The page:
HELENA — The 2019 Legislature’s work on health care took center stage Thursday, as Gov. Steve Bullock signed several bills to address health-care problems in the state — including the granddaddy of them all, Medicaid expansion.
“These priority bills work together to protect the progress that our state’s made in recent years, to provide quality and affordable health care to all Montanans,” Bullock said at a packed bill-signing ceremony in the Capitol. “It will further our efforts to increase access, reduce costs and improve the quality of care.”
Bullock signed four health-care bills Thursday and did ceremonial signings for five others that had been signed into law earlier. They addressed issues ranging from the cost of prescription drugs to mental illness to suicide prevention.
The biggest of the bunch was House Bill 658, which continues Montana’s Medicaid expansion — a $1.5 billion program over the next two years, that provides government-funded health coverage to 96,000 low-income adults in Montana.
Bullock touted the measure as an example of bipartisan cooperation to preserve a program started in 2015 and that has created jobs and economic development to the state while bringing health coverage to many who’d gone without for years.
“When I stood before the legislative body in January for my fourth and final State of the State (address) I asked that we continue what has been, really, the greatest jobs bill that we’ve had in our state,” he said. “I asked that we continue what has given Montanans health care, both physical and mental, that allows them to work and not be one medical bill away from bankruptcy.”
HB658, sponsored by Rep. Ed Buttrey, R-Great Falls, continues the program past a June 30 expiration deadline. It adds some additional eligibility requirements, such as 80 hours a month of “community engagement” for participants.
But many participants are exempt from those requirements, and state health officials have estimated that as many as 90,000 people on the program meet the requirements or are exempt. The program pays medical bills for adults earning up to 138 percent of the federal poverty level, or about $17,200 of annual income for a single person.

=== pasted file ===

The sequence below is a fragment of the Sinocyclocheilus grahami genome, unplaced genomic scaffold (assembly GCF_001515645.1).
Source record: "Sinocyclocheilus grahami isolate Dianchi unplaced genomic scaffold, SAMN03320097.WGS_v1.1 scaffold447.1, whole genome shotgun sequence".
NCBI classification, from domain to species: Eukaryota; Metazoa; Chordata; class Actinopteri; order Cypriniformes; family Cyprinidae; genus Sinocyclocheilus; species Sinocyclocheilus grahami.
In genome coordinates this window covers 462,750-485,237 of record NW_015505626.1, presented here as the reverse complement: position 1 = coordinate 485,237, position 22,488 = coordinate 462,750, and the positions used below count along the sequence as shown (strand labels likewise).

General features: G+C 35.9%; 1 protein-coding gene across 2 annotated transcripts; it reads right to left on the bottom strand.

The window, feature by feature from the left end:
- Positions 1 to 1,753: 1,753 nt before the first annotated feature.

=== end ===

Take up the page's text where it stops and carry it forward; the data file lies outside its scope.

The bill was approved by a coalition of minority Democrats and moderate Republicans in the Legislature.
Rep. Mary Caferro, D-Helena, a co-sponsor of the bill, thanked Montana voters Thursday for “sending enough of the right people to Helena to get it done.”
The federal government covers about $1.4 billion of the cost of Medicaid expansion in Montana. A new tax on Montana hospitals will help pay for most of the remainder of the program’s cost. The state treasury’s net cost is about $16 million, according to an analysis by the Bullock administration.
The governor signed three other bills Thursday and highlighted five others, including:
• Senate Bill 125, sponsored by Sen. Steve Fitzpatrick, R-Great Falls, to create a reinsurance program designed to backstop the health-insurance market in Montana and reduce premiums for some consumers. It was signed last week.
• Three bills affecting pharmacies and prescription drugs, including one that prohibits certain practices by pharmacy-benefit managers, which are multibillion-dollar companies that determine prices and availability of certain drugs for consumers.
However, Bullock also vetoed a bill Thursday that would have further restricted pharmacy-benefit manager practices.
• House Bill 660, from Rep. Joel Krautter, R-Sidney, to create grants for mobile crisis unit teams to treat people with mental illness. It was signed Thursday.
• Senate Bill 30, sponsored by Sen. Jen Gross, D-Billings, allowing Medicaid reimbursement for peer-support services, which help treat the mentally ill. It had been signed Wednesday.
• House Bill 599, from Rep. Jonathan Windy Boy, D-Box Elder, to establish community health aides on Montana’s Indian reservations. Windy Boy said it will greatly increase health-care options on reservations. It was signed Thursday.
• House Bill 696, sponsored by Rep. Jessica Karjala, D-Billings, providing $500,000 for grants for suicide prevention programs, with a special emphasis on veterans. It was signed Thursday.